Bottles are cumbersome! They cannot be stacked, are not easy to transport via carts, and demand a great deal of storage space, especially when processing more than 100 L of product. Conversely, single-use containers made with bags have convenient stackability features integrated into their protective packaging concept that render them easy to store on racks and transport on carts.

For shipping, single-use containers made with bags can also be stacked and shipped in dedicated validated systems – some of which allow for up to 120 L shipments using a pallet base format that fits in passenger aircraft. Bottles tend to require additional packaging material such as Mylar bags, and are also not stackable for shipping; it may take several shippers to package and protect all the bottles lined up for shipment.

How do single-use bags help companies looking for improved robustness in design and quality?

In my view, single-use bags really are much easier to use and work with than bottles. Bags are a more reliable solution for processing drug substances because there is less potential for handling errors. Single-use products and their benefits are already well established in the biopharma industry, and have seen increasing use in freeze and thaw applications, evolving towards highly robust systems validated against every step in the life cycle of freezing containers: from filling to freezing, storage, shipping up, and thawing.

How easily can single-use bags be integrated into new and existing facilities?

Single-use bags are available in various types and sizes, which allows them to easily integrate with all forms of existing equipment and facilities without extra investment in cold rooms or conventional, upright, blast, or plate freezers. When switching from bottles to bags, the timespans needed for processing batches are drastically reduced, which cuts the overall production cost. Even if the bags cost more than the bottles as products, the total cost of ownership will shrink when companies finally choose to make the switch from bottles to bags. In one customer case, we were able to move from 40 or more hours to 10 hours for a 400 L batch, including quality control activities. However, the amount of reduction that can be achieved will vary in different cases depending on the starting base and the initial process.

Of course, most single-use suppliers also carry other relevant equipment in their portfolio, giving customers access to a complete platform in the case of new facilities or new projects where the end-users also wish to buy cutting-edge equipment. The cost of the equipment itself can vary greatly depending on its type; the least expensive being conventional or upright freezers, followed by blast freezers, and finally, plate freezers. Though plate freezers provide a higher level of advanced features and process control than all other options, the variety of options available means that companies of all sizes and capabilities can easily find equipment that is compatible with their single-use needs.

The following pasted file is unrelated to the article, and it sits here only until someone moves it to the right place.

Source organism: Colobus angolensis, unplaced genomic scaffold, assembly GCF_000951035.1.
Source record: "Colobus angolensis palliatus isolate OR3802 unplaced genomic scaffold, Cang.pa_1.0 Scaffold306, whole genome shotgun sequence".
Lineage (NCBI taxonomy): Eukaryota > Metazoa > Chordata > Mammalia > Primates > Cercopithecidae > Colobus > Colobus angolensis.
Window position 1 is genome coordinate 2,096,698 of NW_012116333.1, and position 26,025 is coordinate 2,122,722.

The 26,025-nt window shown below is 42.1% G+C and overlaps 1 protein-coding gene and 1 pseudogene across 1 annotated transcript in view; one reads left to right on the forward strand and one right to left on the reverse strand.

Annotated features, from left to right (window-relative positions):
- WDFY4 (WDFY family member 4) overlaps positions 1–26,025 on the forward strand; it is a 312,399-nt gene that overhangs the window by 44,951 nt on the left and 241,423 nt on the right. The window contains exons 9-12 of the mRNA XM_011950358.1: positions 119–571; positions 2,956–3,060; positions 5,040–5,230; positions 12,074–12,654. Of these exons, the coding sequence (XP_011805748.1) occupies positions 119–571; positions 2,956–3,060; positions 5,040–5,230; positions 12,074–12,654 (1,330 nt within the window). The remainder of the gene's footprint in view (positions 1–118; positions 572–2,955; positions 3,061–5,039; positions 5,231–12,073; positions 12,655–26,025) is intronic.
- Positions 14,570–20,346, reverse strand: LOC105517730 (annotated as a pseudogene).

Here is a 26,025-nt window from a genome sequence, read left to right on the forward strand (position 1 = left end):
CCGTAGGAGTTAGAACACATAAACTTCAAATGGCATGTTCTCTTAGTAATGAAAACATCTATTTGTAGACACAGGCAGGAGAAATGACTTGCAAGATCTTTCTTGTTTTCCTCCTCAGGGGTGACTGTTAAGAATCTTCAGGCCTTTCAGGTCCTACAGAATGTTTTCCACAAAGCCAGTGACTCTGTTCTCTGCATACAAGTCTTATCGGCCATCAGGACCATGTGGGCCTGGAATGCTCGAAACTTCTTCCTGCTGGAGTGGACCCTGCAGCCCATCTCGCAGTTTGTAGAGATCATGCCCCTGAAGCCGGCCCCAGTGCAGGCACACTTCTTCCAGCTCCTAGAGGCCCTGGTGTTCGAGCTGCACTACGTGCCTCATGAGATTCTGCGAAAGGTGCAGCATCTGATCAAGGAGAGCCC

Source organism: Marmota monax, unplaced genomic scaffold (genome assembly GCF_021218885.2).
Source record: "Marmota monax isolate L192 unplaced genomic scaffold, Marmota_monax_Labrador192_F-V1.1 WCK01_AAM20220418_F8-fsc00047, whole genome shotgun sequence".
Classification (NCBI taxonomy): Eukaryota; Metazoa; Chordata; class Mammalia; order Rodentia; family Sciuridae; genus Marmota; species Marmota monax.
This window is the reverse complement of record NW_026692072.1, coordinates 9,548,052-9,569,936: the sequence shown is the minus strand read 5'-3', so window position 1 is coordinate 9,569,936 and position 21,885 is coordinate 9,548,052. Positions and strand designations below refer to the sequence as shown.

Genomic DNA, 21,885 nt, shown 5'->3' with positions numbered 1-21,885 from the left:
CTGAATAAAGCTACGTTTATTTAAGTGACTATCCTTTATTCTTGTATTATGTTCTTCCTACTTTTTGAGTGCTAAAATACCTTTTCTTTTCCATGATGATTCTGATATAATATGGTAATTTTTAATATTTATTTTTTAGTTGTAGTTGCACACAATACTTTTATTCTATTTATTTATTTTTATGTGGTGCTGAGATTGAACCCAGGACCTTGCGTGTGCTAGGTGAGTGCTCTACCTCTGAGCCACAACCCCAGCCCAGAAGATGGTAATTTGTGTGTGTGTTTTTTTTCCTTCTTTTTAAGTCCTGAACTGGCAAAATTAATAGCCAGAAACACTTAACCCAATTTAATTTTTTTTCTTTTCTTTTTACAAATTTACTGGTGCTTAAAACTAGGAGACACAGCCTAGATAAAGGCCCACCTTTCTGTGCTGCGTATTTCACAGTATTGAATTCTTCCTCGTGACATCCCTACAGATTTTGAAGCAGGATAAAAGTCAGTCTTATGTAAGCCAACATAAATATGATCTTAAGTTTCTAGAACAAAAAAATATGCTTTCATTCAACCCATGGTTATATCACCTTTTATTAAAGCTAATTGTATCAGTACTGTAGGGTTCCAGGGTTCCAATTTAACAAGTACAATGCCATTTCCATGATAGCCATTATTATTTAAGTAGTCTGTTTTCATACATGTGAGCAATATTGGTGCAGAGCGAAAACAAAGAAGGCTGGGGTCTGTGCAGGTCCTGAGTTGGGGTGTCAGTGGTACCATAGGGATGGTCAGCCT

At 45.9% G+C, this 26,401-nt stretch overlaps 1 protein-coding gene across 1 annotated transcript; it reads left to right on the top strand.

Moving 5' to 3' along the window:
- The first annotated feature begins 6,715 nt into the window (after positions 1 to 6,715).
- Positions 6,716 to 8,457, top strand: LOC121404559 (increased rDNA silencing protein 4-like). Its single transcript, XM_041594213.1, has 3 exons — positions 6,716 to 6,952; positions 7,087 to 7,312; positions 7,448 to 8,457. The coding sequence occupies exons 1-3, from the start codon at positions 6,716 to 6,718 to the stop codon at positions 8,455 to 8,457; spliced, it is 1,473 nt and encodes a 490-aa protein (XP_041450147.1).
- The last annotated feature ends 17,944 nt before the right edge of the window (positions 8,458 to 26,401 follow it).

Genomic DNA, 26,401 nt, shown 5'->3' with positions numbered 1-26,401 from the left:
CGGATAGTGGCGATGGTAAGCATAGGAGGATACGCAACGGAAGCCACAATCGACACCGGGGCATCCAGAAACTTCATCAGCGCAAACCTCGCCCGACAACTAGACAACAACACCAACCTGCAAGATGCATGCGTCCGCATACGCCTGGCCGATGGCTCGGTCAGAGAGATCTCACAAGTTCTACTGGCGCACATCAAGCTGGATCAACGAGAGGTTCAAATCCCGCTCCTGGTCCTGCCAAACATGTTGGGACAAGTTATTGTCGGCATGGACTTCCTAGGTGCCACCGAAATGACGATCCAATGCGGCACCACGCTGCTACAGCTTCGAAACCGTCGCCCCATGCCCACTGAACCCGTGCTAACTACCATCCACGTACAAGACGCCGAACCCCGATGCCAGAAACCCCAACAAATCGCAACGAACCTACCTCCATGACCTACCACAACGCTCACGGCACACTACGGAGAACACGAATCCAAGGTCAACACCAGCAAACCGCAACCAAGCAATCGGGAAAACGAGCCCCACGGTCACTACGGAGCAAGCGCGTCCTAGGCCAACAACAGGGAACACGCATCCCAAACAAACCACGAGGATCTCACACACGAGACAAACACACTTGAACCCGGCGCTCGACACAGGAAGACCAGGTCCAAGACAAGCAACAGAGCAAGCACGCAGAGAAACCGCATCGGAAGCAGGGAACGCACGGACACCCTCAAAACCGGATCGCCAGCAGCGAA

What makes a good single-use bag supplier?

That’s a good question! To ensure success when switching from bottles to bags, choosing the right single-use supplier is a key part of the process. It is important to consider a supplier with longstanding, recognized expertise. They should be able to offer advice regarding the technology to be used, provide consistent support as a consultant, and possess the capabilities necessary for the manufacture, testing, and release of the technologies in a reliable and consistent manner.

All in all, they should be able to help their partners recognize that single- use bags present numerous advantages over bottles that ultimately result in greater safety for both the product and the operator due to the process improvements they involve. The switch is not difficult to manage when you partner with a single-use supplier that can step in and offer support from beginning to end, including expertise, data sharing, and access to complete qualification packages.

Companies don’t need to embark on their single-use journeys alone!

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About the Author
Lorraine Borland

Lorraine Borland is Product Manager, Viral Vaccines and Gene Therapy, at Sartorius